Antipsychotic Medications To Treat Hallucinations
To help alleviate the vivid hallucinations during AWD, many people are given benzodiazepines to calm the brain and central nervous system. These medications may include diazepam, lorazepam, haloperidol, and others.
Learn more about medications for alcohol withdrawal.
IV fluids are an important treatment for AWD to avoid dehydration and other health complications. Fluids may be infused with vitamins such as thiamine and minerals such as magnesium.
Anticonvulsants To Prevent Seizures
Anticonvulsant medications are also commonplace in the treatment of AWD. Common anticonvulsants include chlordiazepoxide (Librium) to help prevent the onset of seizures.
Complications Of Alcohol Withdrawal Delirium
If medical attention is not sought for AWD, several harmful conditions may arise that can cause permanent physical damage.
Wernick-Korsakoff syndrome (WKS), also called wet brain, is a brain disorder caused by a lack of thiamine in the body. Symptoms of WKS include vision abnormalities, confusion, and grandiose storytelling.
Medical treatment is possible for WKS when caught early. When left untreated, it may eventually lead to permanent cognitive decline, loss of muscle coordination, and amnesia.
Learn more about Wernicke-Korsakoff syndrome.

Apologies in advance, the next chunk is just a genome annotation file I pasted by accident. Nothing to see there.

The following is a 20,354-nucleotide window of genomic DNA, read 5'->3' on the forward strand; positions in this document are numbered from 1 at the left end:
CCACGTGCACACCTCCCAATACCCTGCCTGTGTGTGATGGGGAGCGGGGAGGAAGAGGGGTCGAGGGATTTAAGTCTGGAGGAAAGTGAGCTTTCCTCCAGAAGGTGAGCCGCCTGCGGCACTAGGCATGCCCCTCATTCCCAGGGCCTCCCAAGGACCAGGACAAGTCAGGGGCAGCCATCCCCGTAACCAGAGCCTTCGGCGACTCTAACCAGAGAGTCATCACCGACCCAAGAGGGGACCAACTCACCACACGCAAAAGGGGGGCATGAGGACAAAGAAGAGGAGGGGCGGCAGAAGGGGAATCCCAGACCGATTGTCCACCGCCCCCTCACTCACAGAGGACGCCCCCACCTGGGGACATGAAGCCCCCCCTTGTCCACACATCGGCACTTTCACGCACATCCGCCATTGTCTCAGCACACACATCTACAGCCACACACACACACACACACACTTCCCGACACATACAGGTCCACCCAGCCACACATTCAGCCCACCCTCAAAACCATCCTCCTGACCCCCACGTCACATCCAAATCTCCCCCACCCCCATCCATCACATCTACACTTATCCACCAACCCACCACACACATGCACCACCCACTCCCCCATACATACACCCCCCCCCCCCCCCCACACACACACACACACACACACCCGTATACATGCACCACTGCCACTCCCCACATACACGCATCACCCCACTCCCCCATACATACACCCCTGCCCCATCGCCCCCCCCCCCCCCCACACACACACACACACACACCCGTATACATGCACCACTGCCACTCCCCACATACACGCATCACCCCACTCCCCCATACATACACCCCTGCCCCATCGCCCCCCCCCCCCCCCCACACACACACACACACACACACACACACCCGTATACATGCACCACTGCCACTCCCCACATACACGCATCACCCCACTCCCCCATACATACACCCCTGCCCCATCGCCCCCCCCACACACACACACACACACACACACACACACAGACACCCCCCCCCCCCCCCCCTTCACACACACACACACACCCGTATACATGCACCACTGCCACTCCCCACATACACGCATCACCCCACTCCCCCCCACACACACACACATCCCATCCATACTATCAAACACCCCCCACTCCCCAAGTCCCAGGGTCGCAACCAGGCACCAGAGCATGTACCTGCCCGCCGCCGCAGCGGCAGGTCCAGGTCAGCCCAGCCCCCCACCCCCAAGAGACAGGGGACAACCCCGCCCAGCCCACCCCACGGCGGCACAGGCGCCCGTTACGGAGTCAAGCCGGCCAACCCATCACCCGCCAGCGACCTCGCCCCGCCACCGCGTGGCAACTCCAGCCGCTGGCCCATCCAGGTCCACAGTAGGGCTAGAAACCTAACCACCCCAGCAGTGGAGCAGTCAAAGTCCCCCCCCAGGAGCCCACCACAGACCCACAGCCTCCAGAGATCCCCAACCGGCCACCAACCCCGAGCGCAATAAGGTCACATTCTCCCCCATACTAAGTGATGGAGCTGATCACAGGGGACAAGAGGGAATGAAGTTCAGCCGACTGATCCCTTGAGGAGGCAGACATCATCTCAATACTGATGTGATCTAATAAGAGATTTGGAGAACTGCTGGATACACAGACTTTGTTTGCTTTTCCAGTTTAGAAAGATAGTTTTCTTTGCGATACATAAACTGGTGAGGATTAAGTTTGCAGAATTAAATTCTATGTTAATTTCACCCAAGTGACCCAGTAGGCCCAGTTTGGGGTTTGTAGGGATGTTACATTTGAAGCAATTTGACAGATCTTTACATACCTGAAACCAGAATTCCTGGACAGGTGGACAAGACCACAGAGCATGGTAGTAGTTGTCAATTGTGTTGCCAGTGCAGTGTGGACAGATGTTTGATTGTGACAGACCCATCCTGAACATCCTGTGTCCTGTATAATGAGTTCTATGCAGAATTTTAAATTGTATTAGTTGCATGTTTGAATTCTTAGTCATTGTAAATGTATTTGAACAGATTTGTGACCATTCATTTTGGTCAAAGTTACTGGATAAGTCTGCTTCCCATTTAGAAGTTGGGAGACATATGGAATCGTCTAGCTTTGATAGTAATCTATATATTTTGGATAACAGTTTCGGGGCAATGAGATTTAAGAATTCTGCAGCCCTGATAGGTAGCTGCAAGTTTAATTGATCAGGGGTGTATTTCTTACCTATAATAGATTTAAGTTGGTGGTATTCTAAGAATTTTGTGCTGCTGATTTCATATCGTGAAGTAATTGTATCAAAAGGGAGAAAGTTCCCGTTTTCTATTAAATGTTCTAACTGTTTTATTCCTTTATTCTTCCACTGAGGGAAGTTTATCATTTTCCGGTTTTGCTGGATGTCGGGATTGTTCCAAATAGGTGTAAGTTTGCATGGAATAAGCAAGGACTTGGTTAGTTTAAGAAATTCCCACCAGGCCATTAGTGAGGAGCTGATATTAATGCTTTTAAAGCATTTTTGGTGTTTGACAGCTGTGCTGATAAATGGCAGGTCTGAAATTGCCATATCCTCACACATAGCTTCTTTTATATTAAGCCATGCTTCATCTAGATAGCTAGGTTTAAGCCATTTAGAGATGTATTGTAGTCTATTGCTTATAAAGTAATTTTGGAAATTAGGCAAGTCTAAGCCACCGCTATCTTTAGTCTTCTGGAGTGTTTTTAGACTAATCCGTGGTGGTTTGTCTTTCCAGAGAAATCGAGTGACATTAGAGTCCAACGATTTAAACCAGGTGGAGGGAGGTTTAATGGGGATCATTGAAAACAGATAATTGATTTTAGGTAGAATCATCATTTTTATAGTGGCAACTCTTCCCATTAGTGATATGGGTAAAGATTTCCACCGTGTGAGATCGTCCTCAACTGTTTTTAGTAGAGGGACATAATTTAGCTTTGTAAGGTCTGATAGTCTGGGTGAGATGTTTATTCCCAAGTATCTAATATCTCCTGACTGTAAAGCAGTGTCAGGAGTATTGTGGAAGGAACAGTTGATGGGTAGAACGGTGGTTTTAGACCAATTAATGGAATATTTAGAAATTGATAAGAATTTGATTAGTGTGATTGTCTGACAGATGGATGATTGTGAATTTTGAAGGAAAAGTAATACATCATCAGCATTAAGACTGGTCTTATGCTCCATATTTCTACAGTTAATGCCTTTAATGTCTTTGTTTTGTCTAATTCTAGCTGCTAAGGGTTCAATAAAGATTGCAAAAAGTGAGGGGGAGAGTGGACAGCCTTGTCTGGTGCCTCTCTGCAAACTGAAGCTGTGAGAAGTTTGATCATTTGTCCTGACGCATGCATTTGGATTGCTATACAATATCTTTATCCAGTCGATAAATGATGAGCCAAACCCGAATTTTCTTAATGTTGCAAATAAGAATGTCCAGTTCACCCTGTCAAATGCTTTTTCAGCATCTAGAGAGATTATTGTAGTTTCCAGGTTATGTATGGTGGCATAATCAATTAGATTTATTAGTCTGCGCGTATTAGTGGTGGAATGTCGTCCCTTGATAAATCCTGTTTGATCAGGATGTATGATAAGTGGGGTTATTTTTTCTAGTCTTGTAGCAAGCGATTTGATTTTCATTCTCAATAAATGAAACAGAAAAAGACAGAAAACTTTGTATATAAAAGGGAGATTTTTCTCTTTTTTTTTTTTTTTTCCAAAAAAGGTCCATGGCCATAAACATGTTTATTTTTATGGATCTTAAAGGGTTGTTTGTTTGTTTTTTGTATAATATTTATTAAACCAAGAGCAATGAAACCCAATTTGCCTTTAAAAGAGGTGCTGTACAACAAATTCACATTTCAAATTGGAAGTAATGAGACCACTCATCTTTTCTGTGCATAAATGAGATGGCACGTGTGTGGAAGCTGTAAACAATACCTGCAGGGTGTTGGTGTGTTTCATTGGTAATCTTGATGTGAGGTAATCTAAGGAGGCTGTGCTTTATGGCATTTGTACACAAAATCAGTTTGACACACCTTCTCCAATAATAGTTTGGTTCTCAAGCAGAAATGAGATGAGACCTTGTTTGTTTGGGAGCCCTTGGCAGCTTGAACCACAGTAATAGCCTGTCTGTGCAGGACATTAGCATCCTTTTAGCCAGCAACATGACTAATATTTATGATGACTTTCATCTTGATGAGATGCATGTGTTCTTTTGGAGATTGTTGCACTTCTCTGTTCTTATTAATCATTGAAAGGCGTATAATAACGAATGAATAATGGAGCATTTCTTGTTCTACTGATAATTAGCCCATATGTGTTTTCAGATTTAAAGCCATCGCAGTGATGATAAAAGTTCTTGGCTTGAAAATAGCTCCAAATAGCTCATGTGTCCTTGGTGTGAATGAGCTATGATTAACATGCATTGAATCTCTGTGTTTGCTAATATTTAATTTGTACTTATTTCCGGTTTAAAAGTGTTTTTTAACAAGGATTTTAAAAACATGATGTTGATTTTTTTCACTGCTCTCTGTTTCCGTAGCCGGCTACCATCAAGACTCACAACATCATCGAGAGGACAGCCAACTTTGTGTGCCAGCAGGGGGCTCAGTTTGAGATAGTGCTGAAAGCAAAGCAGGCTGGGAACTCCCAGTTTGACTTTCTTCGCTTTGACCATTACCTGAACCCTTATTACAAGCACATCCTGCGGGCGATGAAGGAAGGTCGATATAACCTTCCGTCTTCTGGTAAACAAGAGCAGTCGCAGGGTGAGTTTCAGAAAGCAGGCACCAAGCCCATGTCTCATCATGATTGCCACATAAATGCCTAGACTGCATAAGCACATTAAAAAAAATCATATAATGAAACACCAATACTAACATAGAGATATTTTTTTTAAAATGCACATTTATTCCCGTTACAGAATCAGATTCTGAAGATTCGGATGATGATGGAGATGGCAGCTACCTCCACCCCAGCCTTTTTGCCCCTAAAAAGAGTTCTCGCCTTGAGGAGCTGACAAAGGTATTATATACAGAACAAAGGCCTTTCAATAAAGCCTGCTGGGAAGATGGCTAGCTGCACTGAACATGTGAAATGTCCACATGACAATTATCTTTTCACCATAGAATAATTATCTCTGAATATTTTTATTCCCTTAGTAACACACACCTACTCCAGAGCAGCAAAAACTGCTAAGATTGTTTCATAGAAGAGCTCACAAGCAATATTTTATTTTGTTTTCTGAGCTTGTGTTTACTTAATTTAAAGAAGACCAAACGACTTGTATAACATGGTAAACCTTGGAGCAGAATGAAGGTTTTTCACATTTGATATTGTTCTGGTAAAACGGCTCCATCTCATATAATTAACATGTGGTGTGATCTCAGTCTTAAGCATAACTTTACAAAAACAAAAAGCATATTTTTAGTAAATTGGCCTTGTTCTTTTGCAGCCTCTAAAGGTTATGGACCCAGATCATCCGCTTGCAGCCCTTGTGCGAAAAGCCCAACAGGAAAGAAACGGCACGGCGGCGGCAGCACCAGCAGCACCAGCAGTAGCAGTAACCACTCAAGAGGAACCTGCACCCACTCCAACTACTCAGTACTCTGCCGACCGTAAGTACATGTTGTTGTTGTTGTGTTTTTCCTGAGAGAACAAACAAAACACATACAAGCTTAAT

Alcoholic cardiomyopathy refers to alcohol abuse that eventually damages the heart tissue and weakens the muscle. This eventually leads to reducing the body’s available oxygen supply.
This condition is relatively uncommon, only affecting one to two percent of people who drink more than is recommended on a weekly basis.
Symptoms of cardiomyopathy may include tachycardia (fast heart rate), palpitations (irregular heart beat), and intense fatigue.
Alcoholic neuropathy occurs in people who drink heavily and start to feel pain or tingling in their limbs. This is typically due to a lack of essential vitamins in the body from prolonged alcohol abuse.
Alcoholic neuropathy can be treated by completely abstaining from drinking and entering a detox or inpatient treatment program.
Over time, much of the nerve damage may be repaired with proper diet and vitamin supplementation.
Treatment Programs For Alcohol Addiction
If you or someone you know is addicted to alcohol or is at risk for severe alcohol withdrawal, evidence-based treatment services for substance abuse may help get you on track to sobriety.
Treatment options may include:
- crisis interventions
- medication-assisted treatment
- individual and group counseling
- medically monitored detoxification for alcohol dependence
- 12-step programs
- dual diagnosis treatment
Inpatient and outpatient treatment of alcohol withdrawal is the best way to avoid potentially dangerous side effects such as delirium tremens (DTS).
Find Treatment For Alcohol Use Disorder At Bedrock Recovery Center
Call Bedrock Recovery Center today for more information on the health risks of chronic alcohol consumption and treatment options for substance use disorders.
Our residential treatment program can assist you in management of alcohol withdrawal, and help you achieve long-term recovery from heavy alcohol use.
- National Institute on Alcohol Abuse and Alcoholism (NIAAA) https://www.niaaa.nih.gov/research/division-intramural-clinical-and-biological-research/laboratory-liver-diseases
- National Institute of Health (NIH) https://www.ncbi.nlm.nih.gov/pmc/articles/PMC5597013/
- National Institute of Neurological Disorders and Stroke (NINDS) https://www.ninds.nih.gov/Disorders/All-Disorders/Encephalopathy-Information-Page
- U.S. National Library of Medicine: PubMed https://pubmed.ncbi.nlm.nih.gov/31996626/